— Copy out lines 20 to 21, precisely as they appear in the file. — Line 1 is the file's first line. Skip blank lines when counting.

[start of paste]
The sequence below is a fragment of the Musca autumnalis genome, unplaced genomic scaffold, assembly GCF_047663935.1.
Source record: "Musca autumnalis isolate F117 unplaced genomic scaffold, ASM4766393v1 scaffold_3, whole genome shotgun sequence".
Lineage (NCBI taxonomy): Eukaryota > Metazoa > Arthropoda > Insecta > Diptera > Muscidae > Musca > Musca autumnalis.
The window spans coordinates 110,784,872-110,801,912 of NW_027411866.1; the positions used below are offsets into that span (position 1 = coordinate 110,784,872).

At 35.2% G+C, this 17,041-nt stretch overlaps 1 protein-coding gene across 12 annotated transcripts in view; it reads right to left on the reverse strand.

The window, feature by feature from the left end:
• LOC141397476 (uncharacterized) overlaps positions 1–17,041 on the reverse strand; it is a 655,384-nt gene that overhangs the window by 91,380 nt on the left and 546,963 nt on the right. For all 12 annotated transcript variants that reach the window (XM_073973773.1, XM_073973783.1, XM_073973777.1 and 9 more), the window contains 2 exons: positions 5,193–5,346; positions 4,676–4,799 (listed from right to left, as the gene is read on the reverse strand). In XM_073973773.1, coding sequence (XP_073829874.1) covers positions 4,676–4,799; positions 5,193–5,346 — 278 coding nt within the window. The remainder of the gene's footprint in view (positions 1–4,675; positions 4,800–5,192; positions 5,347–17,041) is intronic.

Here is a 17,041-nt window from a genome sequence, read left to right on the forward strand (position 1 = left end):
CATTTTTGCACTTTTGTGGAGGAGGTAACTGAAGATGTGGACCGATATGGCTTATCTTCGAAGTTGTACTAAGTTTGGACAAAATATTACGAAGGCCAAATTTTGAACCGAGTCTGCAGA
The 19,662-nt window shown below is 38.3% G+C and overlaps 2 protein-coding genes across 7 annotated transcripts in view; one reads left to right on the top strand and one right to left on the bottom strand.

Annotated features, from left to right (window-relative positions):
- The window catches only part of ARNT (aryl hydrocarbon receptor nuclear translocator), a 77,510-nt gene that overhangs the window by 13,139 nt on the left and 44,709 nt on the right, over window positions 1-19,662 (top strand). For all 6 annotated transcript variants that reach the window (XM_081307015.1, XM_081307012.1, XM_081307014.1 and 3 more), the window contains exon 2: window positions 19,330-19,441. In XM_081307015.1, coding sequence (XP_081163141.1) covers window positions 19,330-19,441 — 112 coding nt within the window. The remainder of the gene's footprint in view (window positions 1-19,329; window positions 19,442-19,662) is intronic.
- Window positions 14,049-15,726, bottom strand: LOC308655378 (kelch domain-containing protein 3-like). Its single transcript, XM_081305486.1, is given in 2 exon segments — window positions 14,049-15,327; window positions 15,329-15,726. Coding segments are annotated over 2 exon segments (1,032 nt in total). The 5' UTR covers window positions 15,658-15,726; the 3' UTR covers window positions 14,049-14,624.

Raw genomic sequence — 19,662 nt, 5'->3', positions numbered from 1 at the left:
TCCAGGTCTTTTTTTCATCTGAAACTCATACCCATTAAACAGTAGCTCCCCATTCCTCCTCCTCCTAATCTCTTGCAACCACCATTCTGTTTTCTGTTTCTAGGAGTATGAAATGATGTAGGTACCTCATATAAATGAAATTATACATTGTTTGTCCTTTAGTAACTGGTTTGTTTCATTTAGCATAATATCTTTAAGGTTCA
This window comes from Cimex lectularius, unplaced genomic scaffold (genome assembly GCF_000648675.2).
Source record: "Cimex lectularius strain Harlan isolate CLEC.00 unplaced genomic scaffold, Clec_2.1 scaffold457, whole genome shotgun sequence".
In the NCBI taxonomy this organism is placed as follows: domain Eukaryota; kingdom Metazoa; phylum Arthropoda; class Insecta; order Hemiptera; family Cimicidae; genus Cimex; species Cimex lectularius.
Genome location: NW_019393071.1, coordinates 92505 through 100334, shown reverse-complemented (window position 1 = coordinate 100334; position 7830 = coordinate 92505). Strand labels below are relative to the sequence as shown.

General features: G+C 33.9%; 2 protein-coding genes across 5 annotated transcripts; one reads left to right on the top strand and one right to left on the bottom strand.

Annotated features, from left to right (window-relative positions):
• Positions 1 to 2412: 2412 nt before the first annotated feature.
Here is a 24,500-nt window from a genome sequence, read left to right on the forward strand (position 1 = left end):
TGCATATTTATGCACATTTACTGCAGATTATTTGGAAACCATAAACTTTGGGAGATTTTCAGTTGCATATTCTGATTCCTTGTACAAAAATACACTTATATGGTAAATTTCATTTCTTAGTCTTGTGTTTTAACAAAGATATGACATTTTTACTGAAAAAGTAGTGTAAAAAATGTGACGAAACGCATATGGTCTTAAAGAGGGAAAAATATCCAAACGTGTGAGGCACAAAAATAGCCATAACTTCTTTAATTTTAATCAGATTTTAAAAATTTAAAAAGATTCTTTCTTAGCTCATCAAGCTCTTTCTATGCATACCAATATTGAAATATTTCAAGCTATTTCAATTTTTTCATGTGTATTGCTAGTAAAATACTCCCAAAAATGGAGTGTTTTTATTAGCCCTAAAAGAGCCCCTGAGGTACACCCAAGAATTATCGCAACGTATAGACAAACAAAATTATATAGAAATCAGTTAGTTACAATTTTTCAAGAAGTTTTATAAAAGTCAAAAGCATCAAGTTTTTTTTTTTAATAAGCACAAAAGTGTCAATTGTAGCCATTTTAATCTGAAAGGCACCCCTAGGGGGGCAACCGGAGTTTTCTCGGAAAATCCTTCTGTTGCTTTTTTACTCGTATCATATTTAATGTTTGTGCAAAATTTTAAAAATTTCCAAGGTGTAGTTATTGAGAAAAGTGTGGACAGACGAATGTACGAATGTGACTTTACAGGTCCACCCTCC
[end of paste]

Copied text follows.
General features: G+C 33.9%; 2 protein-coding genes across 5 annotated transcripts; one reads left to right on the top strand and one right to left on the bottom strand.

Annotated features, from left to right (window-relative positions):